Plan to restart Bloom Lake Mine gets $40M boost + offtake
The Bloom Lake Mine's new owner earlier this month announced new cash for upgrades to the shuttered operation and an offtake agreement with a Japanese trading company to receive iron ore for steelmaking if the mine gets back into commercial production.
In December 2015 Champion Iron Ore (TSX:CIA), an iron ore explorer with offices in Canada and Australia, said it will buy the Bloom Lake operation along with its rail assets.
The mine's former owner, Cliffs Natural Resources (NYSE:CLF), shuttered production in late 2014 as part of a greater plan to exit its money-losing Canadian operations. Cliffs, the biggest U.S. iron ore miner, purchased the mine for US$4.9 billion in 2011 at the top of the market for iron ore. However the company struggled to make a go of the operation and it sustained quarterly losses until Cliffs finally gave up on it turning a profit, as the price of iron ore tumbled.
The mine in northeastern Quebec was put on care and maintenance and placed into creditor protection to protect Cliffs from future closure costs. The deal was approved by the Québec Superior Court as part of restructuring proceedings.
Now a subsidiary of Champion, Quebec Iron Ore Inc., (QIO) announced on May 18 that it has arranged $40 million in bridge financing to restart operations at Bloom Lake. The money, a combination of $26 million in debt and $14 million in equity, will be put towards upgrades at the mine and processing facilities. The debt component consists of a $20 million loan from Sojitz Corporation, together with a $6 million loan from Ressources Québec Inc., which owns 36.8% of QIO. The equity share is split between Ressources Québec and the Quebec government.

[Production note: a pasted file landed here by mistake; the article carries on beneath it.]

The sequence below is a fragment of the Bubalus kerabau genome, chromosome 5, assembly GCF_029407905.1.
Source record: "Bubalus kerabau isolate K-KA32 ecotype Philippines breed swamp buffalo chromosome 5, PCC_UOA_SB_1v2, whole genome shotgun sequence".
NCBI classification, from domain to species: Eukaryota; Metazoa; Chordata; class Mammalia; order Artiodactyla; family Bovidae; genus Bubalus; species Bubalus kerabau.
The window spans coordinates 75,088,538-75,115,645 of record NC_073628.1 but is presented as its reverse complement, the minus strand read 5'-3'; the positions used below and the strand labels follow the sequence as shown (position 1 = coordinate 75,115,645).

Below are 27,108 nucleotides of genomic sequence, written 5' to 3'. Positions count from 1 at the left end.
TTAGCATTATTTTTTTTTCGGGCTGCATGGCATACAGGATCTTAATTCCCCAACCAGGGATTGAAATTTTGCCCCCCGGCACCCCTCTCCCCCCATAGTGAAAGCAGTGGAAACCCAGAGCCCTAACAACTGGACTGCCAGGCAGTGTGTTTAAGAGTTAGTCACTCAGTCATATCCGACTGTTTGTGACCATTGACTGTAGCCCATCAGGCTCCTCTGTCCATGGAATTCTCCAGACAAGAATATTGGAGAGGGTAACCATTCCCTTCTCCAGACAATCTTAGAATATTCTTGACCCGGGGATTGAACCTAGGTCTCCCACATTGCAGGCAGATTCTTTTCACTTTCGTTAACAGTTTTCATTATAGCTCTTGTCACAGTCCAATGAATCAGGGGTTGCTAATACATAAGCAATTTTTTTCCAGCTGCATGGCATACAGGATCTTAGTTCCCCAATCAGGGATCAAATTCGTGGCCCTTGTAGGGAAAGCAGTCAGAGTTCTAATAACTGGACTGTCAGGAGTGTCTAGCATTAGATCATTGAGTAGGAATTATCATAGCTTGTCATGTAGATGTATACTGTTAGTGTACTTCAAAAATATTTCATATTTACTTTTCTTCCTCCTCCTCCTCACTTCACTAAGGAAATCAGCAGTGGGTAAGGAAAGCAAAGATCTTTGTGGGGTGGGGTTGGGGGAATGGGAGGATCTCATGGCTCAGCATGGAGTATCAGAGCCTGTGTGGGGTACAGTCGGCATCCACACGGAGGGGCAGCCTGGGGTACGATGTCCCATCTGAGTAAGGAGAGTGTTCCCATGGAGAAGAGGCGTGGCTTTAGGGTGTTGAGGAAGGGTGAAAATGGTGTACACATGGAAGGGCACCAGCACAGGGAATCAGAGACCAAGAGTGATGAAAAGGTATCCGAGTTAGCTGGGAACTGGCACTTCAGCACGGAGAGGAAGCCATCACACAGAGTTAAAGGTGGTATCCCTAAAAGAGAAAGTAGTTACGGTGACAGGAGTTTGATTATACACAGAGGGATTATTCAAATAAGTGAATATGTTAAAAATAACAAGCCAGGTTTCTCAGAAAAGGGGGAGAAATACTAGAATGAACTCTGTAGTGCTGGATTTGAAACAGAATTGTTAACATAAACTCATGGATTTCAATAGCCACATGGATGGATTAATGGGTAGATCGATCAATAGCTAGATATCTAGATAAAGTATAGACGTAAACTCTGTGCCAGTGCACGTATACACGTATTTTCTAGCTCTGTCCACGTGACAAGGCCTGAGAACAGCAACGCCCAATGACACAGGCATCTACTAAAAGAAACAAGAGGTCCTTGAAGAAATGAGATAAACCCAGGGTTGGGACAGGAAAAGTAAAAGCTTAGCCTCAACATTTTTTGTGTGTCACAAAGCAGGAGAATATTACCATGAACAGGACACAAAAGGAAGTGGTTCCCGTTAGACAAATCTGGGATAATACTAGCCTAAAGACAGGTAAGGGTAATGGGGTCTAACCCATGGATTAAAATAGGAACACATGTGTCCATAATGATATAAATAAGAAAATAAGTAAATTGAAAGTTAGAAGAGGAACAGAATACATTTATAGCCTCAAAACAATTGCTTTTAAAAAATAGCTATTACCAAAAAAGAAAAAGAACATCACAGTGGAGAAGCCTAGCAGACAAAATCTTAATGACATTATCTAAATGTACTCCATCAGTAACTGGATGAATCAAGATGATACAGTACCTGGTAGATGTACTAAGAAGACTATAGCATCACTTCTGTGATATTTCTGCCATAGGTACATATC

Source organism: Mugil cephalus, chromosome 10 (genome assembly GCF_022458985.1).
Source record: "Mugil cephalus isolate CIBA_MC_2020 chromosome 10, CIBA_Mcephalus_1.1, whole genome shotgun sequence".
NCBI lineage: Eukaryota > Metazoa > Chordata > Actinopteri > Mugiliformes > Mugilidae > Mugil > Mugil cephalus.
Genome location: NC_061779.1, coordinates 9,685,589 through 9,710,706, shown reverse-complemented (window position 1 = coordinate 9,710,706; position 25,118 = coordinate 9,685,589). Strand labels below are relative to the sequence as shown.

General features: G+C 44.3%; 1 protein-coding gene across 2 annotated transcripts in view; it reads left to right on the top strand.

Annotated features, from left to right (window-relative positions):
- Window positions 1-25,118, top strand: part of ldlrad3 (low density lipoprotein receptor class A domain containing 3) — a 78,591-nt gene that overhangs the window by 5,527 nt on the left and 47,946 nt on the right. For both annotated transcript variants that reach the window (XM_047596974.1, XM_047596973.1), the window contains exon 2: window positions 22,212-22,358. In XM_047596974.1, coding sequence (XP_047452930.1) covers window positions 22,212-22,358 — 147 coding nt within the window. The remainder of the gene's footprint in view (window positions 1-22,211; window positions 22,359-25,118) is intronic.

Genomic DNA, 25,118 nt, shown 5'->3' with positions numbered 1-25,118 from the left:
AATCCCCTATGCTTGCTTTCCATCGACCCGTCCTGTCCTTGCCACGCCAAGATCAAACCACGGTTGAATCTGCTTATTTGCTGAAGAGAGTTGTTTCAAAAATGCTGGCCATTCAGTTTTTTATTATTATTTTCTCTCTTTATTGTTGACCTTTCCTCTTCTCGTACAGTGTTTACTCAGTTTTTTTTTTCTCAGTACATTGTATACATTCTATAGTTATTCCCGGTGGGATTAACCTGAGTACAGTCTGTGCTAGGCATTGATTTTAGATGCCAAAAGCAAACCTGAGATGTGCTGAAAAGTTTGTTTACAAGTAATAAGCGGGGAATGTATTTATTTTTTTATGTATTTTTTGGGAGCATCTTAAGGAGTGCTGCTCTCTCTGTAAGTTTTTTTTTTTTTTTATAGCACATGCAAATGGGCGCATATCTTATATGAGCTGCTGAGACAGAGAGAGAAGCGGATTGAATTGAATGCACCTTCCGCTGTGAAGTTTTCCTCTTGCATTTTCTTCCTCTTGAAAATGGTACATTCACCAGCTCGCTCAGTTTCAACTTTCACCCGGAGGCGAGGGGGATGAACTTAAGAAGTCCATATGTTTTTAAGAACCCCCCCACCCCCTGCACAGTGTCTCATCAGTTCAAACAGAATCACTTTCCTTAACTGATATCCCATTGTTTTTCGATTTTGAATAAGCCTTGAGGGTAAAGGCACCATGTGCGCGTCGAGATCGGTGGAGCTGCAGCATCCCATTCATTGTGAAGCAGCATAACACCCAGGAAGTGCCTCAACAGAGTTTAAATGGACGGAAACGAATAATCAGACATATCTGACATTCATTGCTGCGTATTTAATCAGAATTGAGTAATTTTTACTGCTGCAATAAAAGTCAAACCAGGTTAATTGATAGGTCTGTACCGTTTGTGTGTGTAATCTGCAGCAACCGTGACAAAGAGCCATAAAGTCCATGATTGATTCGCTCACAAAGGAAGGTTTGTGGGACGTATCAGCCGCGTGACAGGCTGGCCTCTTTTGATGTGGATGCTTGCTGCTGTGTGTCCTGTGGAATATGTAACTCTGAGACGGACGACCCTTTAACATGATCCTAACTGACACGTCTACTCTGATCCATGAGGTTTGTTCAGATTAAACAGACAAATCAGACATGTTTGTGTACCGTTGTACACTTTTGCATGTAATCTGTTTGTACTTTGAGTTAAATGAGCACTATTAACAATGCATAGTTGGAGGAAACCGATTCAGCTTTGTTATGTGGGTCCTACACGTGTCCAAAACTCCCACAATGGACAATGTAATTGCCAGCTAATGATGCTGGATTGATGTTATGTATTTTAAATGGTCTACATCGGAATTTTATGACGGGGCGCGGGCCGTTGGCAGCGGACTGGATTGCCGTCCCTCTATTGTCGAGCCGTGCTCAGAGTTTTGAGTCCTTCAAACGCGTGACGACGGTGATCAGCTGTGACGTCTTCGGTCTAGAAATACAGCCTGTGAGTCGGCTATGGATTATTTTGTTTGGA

As far as the offtake agreement, Sojitz has agreed to buy up to 3 million dry metric tonnes a year from Quebec Iron Ore upon the mine restarting. The agreement is for an initial five years, to be renewed in five-year terms.
“We are extremely pleased to have signed an off-take agreement with an exceptional and highly-reputed partner such as Sojitz, which predominantly serves the Japanese market and selected Asian steel mills,” Michael O’Keeffe, Champion and QIO’s chairman and CEO, stated in a press release. “This agreement marks a significant milestone for Bloom Lake and will ensure effective long-term access for our future high quality product to some of the world’s largest consumers of iron ore.”
According to Champion, the mine has already been given the okay to operate by federal and provincial authorities, having passed an environmental assessment in 2008. It also has an updated feasibility study, which is available under the company's SEDAR profile.
Previous to the acquisition, through QIO, of the Bloom Lake mine in April 2016, which is now the company's flagship asset, Champion Iron Mines was focused on its Fire Lake North Deposits located in Eastern Quebec, 250 kilometres from the port of Sept-Îles.